The PI ecosystem is an awarded project with a four-year subsidy from regional funding agency Samenwerkingsverband Noord Nederland (SNN) and further supported by the Province of Groningen and the Municipality of Groningen.
The UMCG is the coordinator of the PI ecosystem. We interviewed Elena Merlo from the Center of Development and Innovation (CDI) at the UMCG, project manager of the ecosystem.
Medical implants are often used to repair bone fractures in the human body, but the current standard implants have limitations. Since there are so many differences between the patients and the kind of injuries that they have, standard implants are not suitable to fit every patient optimally (source: PI ecosystem). This leads to longer surgeries and recovery periods, an increased risk of infection and reduced recovery of the patient. Merlo explains: “Currently, there are very few possibilities to work with implants that are tailored to the patient. In some cases surgeons have to bend implants during surgery to make them fit. This can cause long-term problems for patients’ recovery. With our ecosystem partners, we want to develop solutions to generate implants that are specific to the patient, are produced in shorter time and are made of materials that are less prone to infections and more functional. We also want to improve the digital workflow for the design and visualisation of the implant before they are produced.”
Projects and valorisation
The main goal of the PI ecosystem is to find solutions that can be transferred into society, become part of the clinical routine and help patients. The ecosystem facilitates projects that will develop innovative products, new technologies and improve processes. “One of these innovative products could be a biocompatible polymer coating that releases antimicrobials on-demand when an infection is detected in the surrounding of an implant. Three of our partners, Polyvation, Bether Encapsulates and dr. Patrick van Rijn from the Biomedical Engineering Department of the UMCG, have joint expertise to increase the infection-resistance properties of implant surfaces, so that in the future less post-op complications will arise from infections”, states Merlo.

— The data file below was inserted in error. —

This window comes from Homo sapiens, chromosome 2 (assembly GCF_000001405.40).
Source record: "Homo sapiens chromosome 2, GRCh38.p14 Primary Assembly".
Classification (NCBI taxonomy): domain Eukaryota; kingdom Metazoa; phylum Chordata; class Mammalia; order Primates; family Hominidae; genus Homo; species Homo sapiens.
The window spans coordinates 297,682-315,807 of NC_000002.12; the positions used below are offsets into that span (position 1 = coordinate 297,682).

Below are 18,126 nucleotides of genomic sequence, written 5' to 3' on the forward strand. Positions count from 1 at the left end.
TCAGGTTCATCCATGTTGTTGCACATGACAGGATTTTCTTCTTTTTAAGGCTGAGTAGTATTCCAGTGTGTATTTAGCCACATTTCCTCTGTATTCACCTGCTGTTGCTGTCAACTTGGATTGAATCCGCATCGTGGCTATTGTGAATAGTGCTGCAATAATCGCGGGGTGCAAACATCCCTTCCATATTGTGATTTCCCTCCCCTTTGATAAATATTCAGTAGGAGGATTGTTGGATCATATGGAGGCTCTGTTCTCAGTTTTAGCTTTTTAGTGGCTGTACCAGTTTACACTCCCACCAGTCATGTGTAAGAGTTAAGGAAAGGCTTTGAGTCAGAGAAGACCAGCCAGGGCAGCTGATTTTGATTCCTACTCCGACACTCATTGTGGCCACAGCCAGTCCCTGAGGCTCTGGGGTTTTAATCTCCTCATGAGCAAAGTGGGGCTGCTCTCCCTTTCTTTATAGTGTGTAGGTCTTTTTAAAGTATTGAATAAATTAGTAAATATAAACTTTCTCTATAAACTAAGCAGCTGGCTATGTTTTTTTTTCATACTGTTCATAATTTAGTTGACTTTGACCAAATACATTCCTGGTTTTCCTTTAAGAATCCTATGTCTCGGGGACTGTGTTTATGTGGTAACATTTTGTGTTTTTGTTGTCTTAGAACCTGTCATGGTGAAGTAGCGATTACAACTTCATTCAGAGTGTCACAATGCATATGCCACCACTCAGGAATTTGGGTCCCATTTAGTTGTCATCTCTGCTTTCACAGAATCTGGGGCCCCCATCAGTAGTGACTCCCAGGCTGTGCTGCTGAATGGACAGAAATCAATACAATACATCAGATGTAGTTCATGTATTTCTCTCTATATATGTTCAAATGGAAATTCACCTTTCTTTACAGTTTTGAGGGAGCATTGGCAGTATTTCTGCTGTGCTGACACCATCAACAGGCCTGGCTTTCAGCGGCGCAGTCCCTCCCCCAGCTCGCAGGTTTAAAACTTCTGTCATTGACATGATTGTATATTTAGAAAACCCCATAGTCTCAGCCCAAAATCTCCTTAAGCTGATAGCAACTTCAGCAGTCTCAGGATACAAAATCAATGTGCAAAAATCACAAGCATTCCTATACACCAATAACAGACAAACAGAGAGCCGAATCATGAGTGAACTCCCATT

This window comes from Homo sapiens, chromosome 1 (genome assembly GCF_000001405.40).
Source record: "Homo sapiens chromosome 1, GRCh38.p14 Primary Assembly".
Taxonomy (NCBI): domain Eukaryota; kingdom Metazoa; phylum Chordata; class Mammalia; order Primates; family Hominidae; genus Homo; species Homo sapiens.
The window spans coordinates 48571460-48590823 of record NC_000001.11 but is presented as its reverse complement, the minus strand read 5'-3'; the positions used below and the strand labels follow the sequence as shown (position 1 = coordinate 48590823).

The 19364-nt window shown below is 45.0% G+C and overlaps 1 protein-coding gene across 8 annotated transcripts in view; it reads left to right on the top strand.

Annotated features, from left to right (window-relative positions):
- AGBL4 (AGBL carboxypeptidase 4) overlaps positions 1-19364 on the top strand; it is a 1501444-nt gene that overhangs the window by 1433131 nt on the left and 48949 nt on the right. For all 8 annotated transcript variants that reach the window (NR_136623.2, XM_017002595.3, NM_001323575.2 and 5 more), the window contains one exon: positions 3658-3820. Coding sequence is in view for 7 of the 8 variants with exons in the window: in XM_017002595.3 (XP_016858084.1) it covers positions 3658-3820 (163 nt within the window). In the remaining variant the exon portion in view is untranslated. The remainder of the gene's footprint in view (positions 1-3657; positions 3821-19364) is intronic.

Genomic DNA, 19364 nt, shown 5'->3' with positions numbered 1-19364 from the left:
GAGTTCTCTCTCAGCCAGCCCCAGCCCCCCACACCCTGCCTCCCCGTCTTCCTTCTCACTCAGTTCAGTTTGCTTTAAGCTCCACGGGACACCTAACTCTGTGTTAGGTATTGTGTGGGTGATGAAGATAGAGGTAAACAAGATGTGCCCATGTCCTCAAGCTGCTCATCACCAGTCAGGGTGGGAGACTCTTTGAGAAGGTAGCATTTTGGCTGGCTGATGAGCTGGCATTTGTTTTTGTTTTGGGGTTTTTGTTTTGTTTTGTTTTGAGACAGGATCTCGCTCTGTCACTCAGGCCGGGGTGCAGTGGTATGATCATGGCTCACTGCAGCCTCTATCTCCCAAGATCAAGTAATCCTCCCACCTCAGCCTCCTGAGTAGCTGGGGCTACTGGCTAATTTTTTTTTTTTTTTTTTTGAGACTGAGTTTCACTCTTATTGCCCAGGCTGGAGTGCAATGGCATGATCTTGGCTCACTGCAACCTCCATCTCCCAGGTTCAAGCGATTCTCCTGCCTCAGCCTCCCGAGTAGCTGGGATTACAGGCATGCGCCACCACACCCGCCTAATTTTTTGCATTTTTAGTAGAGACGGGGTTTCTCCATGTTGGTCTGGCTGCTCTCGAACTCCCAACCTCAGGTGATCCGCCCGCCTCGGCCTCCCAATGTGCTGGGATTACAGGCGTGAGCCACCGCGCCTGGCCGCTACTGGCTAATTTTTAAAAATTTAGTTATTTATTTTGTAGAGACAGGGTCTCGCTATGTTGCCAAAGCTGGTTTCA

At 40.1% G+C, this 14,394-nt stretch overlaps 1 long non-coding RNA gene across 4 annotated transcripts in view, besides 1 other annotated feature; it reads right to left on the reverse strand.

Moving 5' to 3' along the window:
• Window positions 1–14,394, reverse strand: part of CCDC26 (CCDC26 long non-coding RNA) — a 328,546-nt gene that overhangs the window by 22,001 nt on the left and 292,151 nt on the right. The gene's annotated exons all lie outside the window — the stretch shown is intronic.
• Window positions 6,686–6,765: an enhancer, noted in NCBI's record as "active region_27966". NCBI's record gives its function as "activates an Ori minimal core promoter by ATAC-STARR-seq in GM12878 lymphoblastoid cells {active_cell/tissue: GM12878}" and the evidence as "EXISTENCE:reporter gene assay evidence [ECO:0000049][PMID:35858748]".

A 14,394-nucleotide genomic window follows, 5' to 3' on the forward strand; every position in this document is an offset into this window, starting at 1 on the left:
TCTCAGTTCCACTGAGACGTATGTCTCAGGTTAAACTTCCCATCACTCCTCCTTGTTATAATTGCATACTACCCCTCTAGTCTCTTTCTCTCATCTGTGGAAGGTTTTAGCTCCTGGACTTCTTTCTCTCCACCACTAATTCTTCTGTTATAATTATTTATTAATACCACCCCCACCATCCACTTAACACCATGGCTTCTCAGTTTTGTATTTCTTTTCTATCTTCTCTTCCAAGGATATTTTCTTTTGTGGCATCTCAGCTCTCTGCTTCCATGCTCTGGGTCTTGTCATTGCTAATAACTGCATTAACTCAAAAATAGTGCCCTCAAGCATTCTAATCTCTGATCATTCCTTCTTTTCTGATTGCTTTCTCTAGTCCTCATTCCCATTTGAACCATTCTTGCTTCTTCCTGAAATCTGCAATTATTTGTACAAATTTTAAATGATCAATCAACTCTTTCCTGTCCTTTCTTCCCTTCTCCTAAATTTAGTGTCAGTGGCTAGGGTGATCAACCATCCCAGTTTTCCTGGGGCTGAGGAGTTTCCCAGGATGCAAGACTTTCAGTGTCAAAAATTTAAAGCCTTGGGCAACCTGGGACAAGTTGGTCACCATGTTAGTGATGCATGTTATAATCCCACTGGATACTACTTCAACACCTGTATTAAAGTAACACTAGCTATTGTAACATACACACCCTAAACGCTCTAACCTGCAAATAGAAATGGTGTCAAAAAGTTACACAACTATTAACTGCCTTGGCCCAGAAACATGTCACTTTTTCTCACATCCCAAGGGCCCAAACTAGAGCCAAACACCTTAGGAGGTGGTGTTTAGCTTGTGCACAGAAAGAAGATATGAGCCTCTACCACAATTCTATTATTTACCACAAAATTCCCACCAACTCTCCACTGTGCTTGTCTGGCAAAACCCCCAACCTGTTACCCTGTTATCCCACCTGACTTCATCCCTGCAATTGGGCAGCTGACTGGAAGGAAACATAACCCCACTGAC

Two projects within the ecosystem are closer to the clinic. Merlo mentions two collaborations between the Oral Diseases and the Maxillofacial Surgery department, Trauma Surgery department, the 3D Lab (UMCG) and the Witec Fijnmechanische Techniek, a production company in Stadskanaal. She explains: “These partners are collaborating in two projects. One project is focused on optimising the workflow of how implants are produced. The second project is more translational and aims to demonstrate the added value of using 3D technologies, virtual planning and patient-specific implants for the surgical treatment of pelvic injuries. The time that is needed for the current workflow – from the moment that a patient enters into the clinic to the moment that he/she gets surgery – is currently three to four weeks; the partners are working on reducing this time considerably. This will benefit both the patient recovery and the healthcare system, with a reduction of hospitalisation costs. We think that with these projects will lead to development of new professional figures with unique expertise and possibly result in job openings in the near future.”